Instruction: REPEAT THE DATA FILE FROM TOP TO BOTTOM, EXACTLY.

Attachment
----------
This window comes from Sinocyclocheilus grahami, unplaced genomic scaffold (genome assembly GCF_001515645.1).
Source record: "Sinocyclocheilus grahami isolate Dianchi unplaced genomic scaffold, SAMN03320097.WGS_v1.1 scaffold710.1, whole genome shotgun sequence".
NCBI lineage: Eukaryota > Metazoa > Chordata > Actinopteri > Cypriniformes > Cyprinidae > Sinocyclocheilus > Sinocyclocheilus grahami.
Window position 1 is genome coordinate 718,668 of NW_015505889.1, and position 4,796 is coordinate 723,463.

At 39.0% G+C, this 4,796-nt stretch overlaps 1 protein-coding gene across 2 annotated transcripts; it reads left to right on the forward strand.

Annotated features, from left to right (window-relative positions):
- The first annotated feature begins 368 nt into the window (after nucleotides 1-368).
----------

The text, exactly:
This window comes from Sinocyclocheilus grahami, unplaced genomic scaffold (genome assembly GCF_001515645.1).
Source record: "Sinocyclocheilus grahami isolate Dianchi unplaced genomic scaffold, SAMN03320097.WGS_v1.1 scaffold710.1, whole genome shotgun sequence".
NCBI lineage: Eukaryota > Metazoa > Chordata > Actinopteri > Cypriniformes > Cyprinidae > Sinocyclocheilus > Sinocyclocheilus grahami.
Window position 1 is genome coordinate 718,668 of NW_015505889.1, and position 4,796 is coordinate 723,463.

At 39.0% G+C, this 4,796-nt stretch overlaps 1 protein-coding gene across 2 annotated transcripts; it reads left to right on the forward strand.

Annotated features, from left to right (window-relative positions):
- The first annotated feature begins 368 nt into the window (after nucleotides 1-368).